The millennials have finally arrived on the real estate market.
Ever since the recent economic housing disaster, the world of real estate has been waiting for the arrival of millennial homebuyers. And in 2017, they were the most active generation to buy homes, according to the National Association of Realtors (NAR).
This late bloom of millennial buyers could be a result of many factors. First, many of those who graduated college between 2008-2012 entered a weak job market. They also may have witnessed parents and older relatives losing jobs or even losing their homes at this time, discouraging them from entering into a real estate commitment.
Then there was the challenge of saving for a home because of excessive student loan debt every month. Not to mention, this student loan debt would produce a less than favorable debt to income ratio, which is an important consideration when getting approved for a loan.
But times are a-changing and as mentioned, in 2017, millennials were the largest home-buying generation since the baby boomers. But some recent studies indicate another strong trend: the age of millennials buying homes is getting younger and younger.
The data comes from Ellie Mae, a software company that processes nearly a quarter of all U.S. mortgage applications.
The reason for this decrease in age is not 100% clear, but it could be the result of recent-tax-law changes or surging rent costs. Either way, this new trend is worth keeping an eye on.
Beyond Millennials: Generation Z Homebuyers
The Pew Research Institute defines Generation Z as those born in 1997, making the oldest members of this generation 21 years old.
Perhaps one of the youngest Generation Z home buyers is Benjamin Ulloa, who bought a home at age 17, 2 years ago.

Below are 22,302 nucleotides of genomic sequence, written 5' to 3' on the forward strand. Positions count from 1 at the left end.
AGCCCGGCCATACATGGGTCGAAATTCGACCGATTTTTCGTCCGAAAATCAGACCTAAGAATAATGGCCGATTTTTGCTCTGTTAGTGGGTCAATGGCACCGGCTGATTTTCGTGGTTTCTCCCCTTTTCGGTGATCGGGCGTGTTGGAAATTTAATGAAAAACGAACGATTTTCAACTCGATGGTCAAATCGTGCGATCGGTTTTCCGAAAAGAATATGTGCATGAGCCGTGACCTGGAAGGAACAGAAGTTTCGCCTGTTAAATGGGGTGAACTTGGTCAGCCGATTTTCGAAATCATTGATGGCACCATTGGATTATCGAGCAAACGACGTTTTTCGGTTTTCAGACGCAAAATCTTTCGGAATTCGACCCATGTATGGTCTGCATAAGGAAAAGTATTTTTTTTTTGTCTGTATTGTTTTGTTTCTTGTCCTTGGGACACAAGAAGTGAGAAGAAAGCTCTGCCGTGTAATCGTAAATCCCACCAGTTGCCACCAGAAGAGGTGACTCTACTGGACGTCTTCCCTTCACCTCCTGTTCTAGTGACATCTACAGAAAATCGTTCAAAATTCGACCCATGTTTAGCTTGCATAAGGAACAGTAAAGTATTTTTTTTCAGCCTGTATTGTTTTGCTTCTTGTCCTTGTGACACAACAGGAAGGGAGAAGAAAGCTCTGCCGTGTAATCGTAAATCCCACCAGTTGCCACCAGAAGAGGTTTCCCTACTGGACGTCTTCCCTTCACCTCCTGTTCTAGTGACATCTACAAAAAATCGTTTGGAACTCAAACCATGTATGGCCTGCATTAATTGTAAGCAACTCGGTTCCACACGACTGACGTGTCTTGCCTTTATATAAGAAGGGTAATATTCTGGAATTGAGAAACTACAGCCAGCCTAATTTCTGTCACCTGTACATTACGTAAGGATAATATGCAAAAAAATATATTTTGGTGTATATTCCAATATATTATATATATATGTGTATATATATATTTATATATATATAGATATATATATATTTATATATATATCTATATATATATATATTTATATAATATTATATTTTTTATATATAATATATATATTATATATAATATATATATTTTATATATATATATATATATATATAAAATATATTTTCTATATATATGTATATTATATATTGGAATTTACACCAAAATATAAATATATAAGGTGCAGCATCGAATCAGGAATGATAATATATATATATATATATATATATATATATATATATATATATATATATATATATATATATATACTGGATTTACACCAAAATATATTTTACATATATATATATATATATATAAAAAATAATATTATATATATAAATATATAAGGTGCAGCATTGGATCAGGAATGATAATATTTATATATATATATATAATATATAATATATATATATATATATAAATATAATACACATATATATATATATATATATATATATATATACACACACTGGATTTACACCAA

So what does this mean for future real estate predictions?
We’ve already noticed the trend of millennial home buyers getting younger. But what about Generation Z?
“They grew up in the wake of the Great Recession. They saw what their parents went through and became more fiscally conservative as a result. They know the value of saving and not living beyond their means. It was something ingrained in them at a very young age.”,
says Chris Porter, chief demographer at John Burns Real Estate Consulting.
With this information in mind, Generation Z may be more financially responsible and save more money after seeing the mistakes of parents and older generations.
This does not mean they won’t buy homes as they will likely be in a financial position to purchase. However, they may be more inclined to buy fixer-upper homes and shy away from larger homes that would cause them to live beyond their means.
Contact Michigan Mortgage Expert, Julie Krumholz for More Information
Regardless of what generation you may fall under, if you are considering buying a home, don’t navigate this on your own. Instead, consult with a Michigan mortgage expert. Julie Krumholz has over 30 years in the mortgage industry and can help you with the pre-approval and every step of the mortgage process.